Saturday, January 28, 2012

Domdom vs. Sandiganbayan (February 24, 2010)

Facts: By Affidavit of February 15, 2002, Hilconeda P. Abril, State Auditor V of the Commission on Audit requested the Office of the Ombudsman to conduct a preliminary investigation on the transactions-bases of the claims of Jaime S. Domdom miscellaneous and extraordinary expenses as a Director of Philippine Crop Insurance Corporation (PCIC), the receipts covering which were alleged to be tampered. After preliminary investigation, the Office of the Ombudsman found probable cause to charge petitioner with nine counts of estafa through falsification of documents in view of irregularities in nine supporting receipts for his claims for miscellaneous and extraordinary expenses, after verification with the establishments he had transacted with. It thus directed the filing of the appropriate Informations with the Sandiganbayan.

The informations were raffled and lodged among the 5 divisions of the Sandiganbayan. 3 divisions granted petitioners motion for consolidation while 2 others disallowed it. Petitioner thus seeks relief from this Court via the present Petition for Certiorari, with prayer for temporary restraining order and/or writ of preliminary injunction, to enjoin the different divisions of the Sandiganbayan from further proceeding with the cases against him during the pendency of this petition. Petitioner argues that, among other things, all the cases against him arose from substantially identical series of transactions involving alleged overstatements of miscellaneous and extraordinary expenses.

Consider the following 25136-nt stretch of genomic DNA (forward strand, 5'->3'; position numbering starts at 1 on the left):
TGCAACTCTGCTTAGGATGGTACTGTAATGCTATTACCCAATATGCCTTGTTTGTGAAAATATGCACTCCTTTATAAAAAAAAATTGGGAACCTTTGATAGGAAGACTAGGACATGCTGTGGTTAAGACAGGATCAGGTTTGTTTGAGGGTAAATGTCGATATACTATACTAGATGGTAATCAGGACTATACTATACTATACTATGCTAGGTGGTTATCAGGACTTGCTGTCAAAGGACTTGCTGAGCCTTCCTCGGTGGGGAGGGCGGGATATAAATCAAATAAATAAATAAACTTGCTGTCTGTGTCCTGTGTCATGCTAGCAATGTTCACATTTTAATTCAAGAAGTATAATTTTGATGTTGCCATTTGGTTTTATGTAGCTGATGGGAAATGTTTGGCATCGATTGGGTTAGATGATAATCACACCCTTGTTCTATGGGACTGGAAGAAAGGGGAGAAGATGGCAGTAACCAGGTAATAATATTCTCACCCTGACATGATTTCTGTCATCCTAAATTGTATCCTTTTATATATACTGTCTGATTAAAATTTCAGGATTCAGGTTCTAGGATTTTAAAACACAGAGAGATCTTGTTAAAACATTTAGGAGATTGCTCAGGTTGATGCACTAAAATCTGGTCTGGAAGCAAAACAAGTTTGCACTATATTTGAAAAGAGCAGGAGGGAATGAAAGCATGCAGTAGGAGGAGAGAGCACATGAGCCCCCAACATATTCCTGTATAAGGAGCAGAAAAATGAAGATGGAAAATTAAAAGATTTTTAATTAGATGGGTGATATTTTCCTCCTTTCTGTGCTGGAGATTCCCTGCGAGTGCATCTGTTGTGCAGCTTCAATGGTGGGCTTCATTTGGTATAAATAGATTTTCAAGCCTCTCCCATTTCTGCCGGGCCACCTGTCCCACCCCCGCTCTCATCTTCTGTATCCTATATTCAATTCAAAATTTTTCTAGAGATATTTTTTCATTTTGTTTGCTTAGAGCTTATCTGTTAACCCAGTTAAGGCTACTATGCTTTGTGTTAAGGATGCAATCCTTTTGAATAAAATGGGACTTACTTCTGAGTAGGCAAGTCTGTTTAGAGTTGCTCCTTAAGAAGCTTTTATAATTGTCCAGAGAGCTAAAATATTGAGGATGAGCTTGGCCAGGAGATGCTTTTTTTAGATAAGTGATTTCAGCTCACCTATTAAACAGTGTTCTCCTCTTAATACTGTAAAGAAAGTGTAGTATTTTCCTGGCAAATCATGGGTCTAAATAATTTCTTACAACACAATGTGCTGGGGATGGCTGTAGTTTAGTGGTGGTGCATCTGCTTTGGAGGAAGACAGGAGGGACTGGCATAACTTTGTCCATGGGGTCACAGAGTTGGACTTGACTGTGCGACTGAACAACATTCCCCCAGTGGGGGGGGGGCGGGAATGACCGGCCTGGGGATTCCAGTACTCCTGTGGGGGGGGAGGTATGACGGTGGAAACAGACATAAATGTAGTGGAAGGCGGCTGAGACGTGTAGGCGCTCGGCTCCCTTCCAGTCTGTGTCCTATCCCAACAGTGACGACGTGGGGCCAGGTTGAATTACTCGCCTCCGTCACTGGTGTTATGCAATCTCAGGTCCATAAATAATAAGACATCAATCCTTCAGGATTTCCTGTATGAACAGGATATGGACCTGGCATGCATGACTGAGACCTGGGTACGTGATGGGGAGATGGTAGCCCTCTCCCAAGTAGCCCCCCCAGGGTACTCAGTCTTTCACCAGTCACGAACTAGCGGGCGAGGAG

Issue: Should the motion for consolidation be granted?

Held: Yes, it should be granted. In Teston v. Development Bank of the Philippines, the Court laid down the requisites for the consolidation of cases to wit:

A court may order several actions pending before it to be tried together where they arise from the same act, event or transaction, involve the same or like issues, and depend largely or substantially on the same evidence, provided that the court has jurisdiction over the cases to be consolidated and that a joint trial will not give one party an undue advantage or prejudice the substantial rights of any of the parties. The rule allowing consolidation is designed to avoid multiplicity of suits, to guard against oppression or abuse, to prevent delays, to clear congested dockets, and to simplify the work of the trial court – in short, the attainment of justice with the least expense and vexation to the parties-litigants.

In the present case, it would be more in keeping with law and equity if all the cases filed against petitioner were consolidated with that having the lowest docket number pending with the Third Division of the Sandiganbayan. The only notable differences in these cases lie in the date of the transaction, the entity transacted with and amount involved. The charge and core element are the same – estafa through falsification of documents based on alleged overstatements of claims for miscellaneous and extraordinary expenses. Notably, the main witness is also the same.

It need not be underscored that consolidation of cases, when proper, results in the simplification of proceedings which saves time, the resources of the parties and the courts, and a possible major abbreviation of trial. It contributes to the swift dispensation of justice, and is in accord with the aim of affording the parties a just, speedy and inexpensive determination of their cases before the courts. Above all, consolidation avoids the possibility of rendering conflicting decisions in two or more cases which would otherwise require a single judgment.

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1 comments: on "Domdom vs. Sandiganbayan (February 24, 2010)"

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